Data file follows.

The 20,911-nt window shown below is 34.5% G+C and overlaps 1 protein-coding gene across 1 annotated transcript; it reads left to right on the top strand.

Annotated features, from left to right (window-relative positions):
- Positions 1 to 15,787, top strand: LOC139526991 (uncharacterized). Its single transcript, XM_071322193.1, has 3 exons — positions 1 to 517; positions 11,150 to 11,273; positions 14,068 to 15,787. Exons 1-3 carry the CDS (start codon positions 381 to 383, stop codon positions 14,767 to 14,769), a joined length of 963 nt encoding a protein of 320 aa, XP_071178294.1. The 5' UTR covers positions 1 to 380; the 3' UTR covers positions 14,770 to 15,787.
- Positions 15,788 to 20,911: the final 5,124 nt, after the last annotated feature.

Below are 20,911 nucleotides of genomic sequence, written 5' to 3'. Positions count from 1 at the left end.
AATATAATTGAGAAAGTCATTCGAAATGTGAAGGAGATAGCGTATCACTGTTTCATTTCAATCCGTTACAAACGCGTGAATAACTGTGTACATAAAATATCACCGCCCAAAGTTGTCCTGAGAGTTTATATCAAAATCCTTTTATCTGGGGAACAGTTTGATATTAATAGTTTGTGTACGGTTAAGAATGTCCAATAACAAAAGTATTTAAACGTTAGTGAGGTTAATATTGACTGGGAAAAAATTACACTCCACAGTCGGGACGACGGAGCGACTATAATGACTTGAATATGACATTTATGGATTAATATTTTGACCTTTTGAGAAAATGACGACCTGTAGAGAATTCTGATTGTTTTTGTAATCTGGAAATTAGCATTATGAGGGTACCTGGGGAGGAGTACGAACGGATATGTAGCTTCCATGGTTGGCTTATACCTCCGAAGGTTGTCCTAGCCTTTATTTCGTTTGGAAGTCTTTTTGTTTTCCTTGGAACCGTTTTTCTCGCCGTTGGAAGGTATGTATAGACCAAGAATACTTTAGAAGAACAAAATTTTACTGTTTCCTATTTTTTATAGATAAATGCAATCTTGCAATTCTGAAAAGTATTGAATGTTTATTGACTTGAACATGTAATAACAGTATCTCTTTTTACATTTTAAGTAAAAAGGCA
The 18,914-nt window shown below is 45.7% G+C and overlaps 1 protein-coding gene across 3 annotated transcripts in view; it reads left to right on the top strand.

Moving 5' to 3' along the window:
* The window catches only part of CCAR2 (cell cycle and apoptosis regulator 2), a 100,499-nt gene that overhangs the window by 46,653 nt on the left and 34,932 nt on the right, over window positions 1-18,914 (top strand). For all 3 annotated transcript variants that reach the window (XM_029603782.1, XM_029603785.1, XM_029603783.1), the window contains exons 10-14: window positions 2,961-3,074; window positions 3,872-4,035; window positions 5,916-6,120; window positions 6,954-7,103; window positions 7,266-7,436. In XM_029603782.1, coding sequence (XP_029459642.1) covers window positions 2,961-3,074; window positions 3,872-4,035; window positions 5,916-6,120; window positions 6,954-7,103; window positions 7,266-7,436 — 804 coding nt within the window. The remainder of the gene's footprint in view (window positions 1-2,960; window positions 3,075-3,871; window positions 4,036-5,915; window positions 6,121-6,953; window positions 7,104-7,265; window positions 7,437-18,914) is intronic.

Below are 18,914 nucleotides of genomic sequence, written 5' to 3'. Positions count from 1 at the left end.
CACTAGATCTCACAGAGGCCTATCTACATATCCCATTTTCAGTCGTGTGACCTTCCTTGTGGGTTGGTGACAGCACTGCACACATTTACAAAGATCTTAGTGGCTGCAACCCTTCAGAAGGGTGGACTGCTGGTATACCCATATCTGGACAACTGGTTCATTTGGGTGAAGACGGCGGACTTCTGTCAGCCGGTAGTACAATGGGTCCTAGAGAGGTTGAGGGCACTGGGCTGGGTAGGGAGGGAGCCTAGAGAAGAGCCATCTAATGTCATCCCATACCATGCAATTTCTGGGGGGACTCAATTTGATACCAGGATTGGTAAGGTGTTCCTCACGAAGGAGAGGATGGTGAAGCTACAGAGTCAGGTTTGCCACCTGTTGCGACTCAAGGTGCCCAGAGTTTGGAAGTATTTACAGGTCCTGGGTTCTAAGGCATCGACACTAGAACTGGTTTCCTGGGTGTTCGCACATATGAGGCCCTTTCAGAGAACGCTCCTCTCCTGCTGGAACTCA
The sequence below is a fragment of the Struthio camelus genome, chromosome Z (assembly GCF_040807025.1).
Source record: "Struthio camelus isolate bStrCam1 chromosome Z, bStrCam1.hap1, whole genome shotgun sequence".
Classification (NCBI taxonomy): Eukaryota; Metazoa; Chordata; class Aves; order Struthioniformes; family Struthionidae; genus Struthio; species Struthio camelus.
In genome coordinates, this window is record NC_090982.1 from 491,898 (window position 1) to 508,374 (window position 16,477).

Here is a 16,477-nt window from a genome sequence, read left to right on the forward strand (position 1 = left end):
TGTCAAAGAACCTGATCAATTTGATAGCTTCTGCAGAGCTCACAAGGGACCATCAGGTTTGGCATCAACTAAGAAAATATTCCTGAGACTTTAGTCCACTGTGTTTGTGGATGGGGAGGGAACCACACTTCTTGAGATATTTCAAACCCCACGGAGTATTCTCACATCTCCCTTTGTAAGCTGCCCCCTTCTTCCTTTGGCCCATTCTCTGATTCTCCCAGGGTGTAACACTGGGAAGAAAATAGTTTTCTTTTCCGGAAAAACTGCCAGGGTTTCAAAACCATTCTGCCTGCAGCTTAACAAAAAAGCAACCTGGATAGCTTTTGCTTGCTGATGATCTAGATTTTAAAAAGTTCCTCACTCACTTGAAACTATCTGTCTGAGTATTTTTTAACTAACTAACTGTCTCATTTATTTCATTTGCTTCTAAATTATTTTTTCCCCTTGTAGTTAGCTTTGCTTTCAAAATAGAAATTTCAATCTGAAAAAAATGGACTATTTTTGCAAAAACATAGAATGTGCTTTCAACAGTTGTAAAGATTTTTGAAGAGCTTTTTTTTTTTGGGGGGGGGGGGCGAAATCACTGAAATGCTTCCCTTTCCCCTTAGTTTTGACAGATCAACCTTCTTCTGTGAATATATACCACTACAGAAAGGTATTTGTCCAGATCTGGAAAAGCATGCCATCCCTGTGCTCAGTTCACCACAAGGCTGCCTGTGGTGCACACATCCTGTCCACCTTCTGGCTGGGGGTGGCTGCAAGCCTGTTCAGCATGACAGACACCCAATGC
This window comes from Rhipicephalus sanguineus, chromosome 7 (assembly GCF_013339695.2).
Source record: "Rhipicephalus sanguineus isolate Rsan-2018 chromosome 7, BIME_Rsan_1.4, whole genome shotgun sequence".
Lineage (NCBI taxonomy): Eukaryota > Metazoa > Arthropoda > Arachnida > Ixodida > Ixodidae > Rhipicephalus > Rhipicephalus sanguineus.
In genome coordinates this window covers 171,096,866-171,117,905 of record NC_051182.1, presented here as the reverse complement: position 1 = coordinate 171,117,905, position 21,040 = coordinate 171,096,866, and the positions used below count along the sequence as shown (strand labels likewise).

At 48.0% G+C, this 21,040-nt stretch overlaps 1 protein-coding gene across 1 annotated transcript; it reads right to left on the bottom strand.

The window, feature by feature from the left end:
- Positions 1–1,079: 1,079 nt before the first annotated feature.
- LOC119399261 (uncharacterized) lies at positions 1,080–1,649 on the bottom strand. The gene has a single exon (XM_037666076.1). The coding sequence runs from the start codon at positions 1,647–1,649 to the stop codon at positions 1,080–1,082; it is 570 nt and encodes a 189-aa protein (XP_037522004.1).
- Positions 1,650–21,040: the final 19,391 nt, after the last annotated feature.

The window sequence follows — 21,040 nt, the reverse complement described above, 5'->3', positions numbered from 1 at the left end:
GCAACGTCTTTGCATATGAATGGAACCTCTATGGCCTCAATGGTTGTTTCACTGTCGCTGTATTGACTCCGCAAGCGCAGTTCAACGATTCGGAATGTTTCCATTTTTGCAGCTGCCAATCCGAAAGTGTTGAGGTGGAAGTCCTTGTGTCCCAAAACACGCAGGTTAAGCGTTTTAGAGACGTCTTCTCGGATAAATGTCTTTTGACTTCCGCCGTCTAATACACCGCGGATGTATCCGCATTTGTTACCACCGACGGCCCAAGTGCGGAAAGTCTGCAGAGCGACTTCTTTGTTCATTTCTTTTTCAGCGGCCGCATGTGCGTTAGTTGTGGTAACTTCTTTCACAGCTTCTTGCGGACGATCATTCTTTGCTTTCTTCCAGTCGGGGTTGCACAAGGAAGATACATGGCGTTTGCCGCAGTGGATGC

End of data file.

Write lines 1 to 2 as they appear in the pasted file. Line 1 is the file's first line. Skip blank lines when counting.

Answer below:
The 20,911-nt window shown below is 34.5% G+C and overlaps 1 protein-coding gene across 1 annotated transcript; it reads left to right on the top strand.

Annotated features, from left to right (window-relative positions):